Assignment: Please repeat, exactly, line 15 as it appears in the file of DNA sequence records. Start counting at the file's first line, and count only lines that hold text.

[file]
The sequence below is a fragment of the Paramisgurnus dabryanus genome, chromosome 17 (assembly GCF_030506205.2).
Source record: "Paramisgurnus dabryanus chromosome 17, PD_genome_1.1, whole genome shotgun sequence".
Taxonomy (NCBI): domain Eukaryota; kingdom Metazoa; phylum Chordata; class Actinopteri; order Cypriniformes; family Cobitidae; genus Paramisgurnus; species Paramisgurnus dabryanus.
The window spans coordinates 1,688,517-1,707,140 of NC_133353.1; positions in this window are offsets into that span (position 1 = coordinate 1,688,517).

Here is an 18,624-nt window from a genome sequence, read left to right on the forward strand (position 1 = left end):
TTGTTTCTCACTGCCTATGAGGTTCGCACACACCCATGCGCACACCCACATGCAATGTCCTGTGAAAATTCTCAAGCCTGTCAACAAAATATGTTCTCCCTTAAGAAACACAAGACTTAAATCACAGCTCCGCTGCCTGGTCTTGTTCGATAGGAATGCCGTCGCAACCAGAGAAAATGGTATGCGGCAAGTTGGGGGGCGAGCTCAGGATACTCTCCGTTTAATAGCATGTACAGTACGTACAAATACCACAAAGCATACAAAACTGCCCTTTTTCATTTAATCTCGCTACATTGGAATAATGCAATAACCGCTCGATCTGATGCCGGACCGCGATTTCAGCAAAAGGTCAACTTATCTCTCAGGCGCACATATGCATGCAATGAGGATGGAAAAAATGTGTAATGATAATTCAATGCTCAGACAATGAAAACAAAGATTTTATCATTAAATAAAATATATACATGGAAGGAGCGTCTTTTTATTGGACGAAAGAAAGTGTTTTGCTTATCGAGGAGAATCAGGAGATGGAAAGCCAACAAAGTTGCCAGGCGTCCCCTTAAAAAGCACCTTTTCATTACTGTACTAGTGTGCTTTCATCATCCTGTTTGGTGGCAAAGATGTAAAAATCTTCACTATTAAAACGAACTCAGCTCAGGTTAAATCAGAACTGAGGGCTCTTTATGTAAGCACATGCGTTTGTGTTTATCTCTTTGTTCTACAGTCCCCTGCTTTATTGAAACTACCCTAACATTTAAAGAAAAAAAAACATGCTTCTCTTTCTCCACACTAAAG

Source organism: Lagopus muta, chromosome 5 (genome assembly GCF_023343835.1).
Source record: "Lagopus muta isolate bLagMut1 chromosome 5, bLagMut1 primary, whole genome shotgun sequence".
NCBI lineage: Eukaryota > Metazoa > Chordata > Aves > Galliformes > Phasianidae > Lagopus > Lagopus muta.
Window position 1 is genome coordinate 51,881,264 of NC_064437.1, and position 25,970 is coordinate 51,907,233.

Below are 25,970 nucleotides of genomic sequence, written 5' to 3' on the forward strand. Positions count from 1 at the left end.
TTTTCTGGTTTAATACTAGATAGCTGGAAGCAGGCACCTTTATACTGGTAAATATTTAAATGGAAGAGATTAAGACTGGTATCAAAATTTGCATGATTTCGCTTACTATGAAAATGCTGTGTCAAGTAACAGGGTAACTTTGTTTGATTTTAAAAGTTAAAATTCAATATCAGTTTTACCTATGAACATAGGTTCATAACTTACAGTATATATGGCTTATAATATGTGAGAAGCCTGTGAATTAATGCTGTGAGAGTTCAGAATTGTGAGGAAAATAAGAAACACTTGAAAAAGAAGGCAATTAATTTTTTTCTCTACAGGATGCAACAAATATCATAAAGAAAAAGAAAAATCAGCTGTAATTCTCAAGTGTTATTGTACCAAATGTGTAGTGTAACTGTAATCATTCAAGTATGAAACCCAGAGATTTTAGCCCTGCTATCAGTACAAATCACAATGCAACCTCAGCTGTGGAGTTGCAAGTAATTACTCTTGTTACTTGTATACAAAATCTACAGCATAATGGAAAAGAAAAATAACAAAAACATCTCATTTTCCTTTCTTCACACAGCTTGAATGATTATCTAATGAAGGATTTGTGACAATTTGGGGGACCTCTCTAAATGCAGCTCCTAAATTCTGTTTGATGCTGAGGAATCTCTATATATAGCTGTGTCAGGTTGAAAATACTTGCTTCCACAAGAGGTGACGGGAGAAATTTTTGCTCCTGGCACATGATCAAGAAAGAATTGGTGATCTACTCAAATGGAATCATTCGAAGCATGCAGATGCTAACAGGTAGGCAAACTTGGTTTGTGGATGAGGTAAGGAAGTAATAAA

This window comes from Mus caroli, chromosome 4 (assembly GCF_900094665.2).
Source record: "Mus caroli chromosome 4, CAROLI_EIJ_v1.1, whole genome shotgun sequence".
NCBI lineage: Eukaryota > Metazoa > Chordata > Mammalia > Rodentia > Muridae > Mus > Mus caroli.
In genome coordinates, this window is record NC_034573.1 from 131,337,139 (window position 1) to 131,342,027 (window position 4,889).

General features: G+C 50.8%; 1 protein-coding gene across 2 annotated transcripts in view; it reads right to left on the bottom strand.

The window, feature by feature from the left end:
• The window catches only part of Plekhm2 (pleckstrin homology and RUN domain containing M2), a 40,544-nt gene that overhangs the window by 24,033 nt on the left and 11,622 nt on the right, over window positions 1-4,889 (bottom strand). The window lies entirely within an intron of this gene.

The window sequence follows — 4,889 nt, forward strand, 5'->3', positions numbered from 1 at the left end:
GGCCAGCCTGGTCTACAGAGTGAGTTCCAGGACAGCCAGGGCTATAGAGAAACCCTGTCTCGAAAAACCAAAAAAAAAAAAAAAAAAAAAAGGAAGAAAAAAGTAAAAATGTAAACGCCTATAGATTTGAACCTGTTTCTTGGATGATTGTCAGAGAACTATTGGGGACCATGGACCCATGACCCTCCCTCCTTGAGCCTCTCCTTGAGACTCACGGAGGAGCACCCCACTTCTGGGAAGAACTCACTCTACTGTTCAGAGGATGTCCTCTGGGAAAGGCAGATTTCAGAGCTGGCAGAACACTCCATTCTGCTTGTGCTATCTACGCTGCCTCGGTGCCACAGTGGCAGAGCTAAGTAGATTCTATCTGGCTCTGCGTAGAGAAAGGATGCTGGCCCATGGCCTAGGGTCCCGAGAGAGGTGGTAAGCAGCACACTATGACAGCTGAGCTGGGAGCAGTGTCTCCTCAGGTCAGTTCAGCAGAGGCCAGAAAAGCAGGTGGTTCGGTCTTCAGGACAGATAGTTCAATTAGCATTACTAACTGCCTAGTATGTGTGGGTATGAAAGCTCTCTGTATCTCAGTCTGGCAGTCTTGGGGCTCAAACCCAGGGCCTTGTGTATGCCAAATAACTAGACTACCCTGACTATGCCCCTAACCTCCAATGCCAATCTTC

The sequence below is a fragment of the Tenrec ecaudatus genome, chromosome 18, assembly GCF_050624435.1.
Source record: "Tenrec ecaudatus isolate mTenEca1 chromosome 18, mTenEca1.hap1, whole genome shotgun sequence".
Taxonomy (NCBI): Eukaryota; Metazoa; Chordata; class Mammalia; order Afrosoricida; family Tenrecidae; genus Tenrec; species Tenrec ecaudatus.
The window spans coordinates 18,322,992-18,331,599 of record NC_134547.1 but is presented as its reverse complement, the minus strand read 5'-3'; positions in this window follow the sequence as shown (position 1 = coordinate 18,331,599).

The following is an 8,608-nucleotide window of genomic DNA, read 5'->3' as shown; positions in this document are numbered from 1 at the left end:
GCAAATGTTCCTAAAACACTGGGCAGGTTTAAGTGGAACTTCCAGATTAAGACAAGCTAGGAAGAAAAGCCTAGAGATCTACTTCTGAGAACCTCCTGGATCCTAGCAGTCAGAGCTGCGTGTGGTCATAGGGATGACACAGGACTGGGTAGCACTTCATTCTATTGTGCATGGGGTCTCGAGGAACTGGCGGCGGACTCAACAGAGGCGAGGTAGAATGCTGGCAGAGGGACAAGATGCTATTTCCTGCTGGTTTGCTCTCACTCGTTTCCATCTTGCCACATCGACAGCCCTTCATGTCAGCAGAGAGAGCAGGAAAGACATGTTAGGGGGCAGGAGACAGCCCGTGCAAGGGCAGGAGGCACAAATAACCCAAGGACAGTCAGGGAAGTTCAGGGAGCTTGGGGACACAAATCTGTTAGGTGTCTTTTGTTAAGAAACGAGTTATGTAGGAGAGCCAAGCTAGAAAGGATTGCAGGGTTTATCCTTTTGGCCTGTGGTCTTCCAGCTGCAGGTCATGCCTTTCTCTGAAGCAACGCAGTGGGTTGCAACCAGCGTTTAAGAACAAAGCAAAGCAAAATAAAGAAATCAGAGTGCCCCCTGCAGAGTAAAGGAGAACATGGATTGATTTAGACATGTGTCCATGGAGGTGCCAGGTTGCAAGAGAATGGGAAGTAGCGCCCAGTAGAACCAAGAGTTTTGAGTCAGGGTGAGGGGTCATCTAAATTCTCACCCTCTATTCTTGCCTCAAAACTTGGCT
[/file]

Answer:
NCBI lineage: Eukaryota > Metazoa > Chordata > Mammalia > Rodentia > Muridae > Mus > Mus caroli.